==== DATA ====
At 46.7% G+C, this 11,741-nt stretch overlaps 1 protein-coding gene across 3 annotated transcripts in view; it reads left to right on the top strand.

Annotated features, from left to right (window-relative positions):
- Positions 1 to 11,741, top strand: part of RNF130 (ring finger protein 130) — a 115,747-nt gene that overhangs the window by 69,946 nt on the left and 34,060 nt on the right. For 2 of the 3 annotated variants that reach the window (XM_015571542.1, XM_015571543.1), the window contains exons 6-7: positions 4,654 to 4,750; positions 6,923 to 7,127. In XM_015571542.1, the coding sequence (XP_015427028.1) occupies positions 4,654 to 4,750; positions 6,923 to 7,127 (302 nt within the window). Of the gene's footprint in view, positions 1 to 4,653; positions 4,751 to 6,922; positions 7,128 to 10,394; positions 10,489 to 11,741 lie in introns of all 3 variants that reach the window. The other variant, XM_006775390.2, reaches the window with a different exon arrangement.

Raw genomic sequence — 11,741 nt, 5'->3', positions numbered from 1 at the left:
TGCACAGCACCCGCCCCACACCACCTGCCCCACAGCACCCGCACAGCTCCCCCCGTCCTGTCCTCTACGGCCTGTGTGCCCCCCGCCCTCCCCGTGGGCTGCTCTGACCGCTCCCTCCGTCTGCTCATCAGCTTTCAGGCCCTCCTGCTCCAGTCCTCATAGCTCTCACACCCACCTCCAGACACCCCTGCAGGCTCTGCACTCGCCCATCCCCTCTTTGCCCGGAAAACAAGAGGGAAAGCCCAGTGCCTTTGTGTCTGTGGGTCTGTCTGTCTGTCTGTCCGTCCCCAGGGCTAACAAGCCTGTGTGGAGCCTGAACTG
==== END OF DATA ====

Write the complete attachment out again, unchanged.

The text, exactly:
At 46.7% G+C, this 11,741-nt stretch overlaps 1 protein-coding gene across 3 annotated transcripts in view; it reads left to right on the top strand.

Annotated features, from left to right (window-relative positions):
- Positions 1 to 11,741, top strand: part of RNF130 (ring finger protein 130) — a 115,747-nt gene that overhangs the window by 69,946 nt on the left and 34,060 nt on the right. For 2 of the 3 annotated variants that reach the window (XM_015571542.1, XM_015571543.1), the window contains exons 6-7: positions 4,654 to 4,750; positions 6,923 to 7,127. In XM_015571542.1, the coding sequence (XP_015427028.1) occupies positions 4,654 to 4,750; positions 6,923 to 7,127 (302 nt within the window). Of the gene's footprint in view, positions 1 to 4,653; positions 4,751 to 6,922; positions 7,128 to 10,394; positions 10,489 to 11,741 lie in introns of all 3 variants that reach the window. The other variant, XM_006775390.2, reaches the window with a different exon arrangement.

Raw genomic sequence — 11,741 nt, 5'->3', positions numbered from 1 at the left:
TGCACAGCACCCGCCCCACACCACCTGCCCCACAGCACCCGCACAGCTCCCCCCGTCCTGTCCTCTACGGCCTGTGTGCCCCCCGCCCTCCCCGTGGGCTGCTCTGACCGCTCCCTCCGTCTGCTCATCAGCTTTCAGGCCCTCCTGCTCCAGTCCTCATAGCTCTCACACCCACCTCCAGACACCCCTGCAGGCTCTGCACTCGCCCATCCCCTCTTTGCCCGGAAAACAAGAGGGAAAGCCCAGTGCCTTTGTGTCTGTGGGTCTGTCTGTCTGTCTGTCCGTCCCCAGGGCTAACAAGCCTGTGTGGAGCCTGAACTG